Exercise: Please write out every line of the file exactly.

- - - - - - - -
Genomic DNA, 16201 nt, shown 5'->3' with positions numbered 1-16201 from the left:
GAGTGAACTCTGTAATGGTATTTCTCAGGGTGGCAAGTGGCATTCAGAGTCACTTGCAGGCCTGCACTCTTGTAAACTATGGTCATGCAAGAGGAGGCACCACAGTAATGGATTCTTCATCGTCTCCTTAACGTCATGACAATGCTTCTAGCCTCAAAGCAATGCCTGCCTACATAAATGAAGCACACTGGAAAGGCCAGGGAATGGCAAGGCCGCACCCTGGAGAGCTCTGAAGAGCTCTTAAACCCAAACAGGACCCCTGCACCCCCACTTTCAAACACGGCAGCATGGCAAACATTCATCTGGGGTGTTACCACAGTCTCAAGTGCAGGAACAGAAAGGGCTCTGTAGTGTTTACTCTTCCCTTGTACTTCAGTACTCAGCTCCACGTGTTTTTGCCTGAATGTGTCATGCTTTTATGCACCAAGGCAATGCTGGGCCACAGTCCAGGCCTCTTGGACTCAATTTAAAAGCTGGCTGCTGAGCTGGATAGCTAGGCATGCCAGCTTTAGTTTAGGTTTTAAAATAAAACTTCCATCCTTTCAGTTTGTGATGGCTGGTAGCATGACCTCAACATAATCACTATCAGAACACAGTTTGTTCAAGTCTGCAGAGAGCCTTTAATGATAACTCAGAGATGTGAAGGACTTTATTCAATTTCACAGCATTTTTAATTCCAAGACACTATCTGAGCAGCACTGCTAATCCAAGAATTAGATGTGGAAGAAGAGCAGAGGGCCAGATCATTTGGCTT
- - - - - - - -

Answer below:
Genomic DNA, 16201 nt, shown 5'->3' with positions numbered 1-16201 from the left:
GAGTGAACTCTGTAATGGTATTTCTCAGGGTGGCAAGTGGCATTCAGAGTCACTTGCAGGCCTGCACTCTTGTAAACTATGGTCATGCAAGAGGAGGCACCACAGTAATGGATTCTTCATCGTCTCCTTAACGTCATGACAATGCTTCTAGCCTCAAAGCAATGCCTGCCTACATAAATGAAGCACACTGGAAAGGCCAGGGAATGGCAAGGCCGCACCCTGGAGAGCTCTGAAGAGCTCTTAAACCCAAACAGGACCCCTGCACCCCCACTTTCAAACACGGCAGCATGGCAAACATTCATCTGGGGTGTTACCACAGTCTCAAGTGCAGGAACAGAAAGGGCTCTGTAGTGTTTACTCTTCCCTTGTACTTCAGTACTCAGCTCCACGTGTTTTTGCCTGAATGTGTCATGCTTTTATGCACCAAGGCAATGCTGGGCCACAGTCCAGGCCTCTTGGACTCAATTTAAAAGCTGGCTGCTGAGCTGGATAGCTAGGCATGCCAGCTTTAGTTTAGGTTTTAAAATAAAACTTCCATCCTTTCAGTTTGTGATGGCTGGTAGCATGACCTCAACATAATCACTATCAGAACACAGTTTGTTCAAGTCTGCAGAGAGCCTTTAATGATAACTCAGAGATGTGAAGGACTTTATTCAATTTCACAGCATTTTTAATTCCAAGACACTATCTGAGCAGCACTGCTAATCCAAGAATTAGATGTGGAAGAAGAGCAGAGGGCCAGATCATTTGGCTT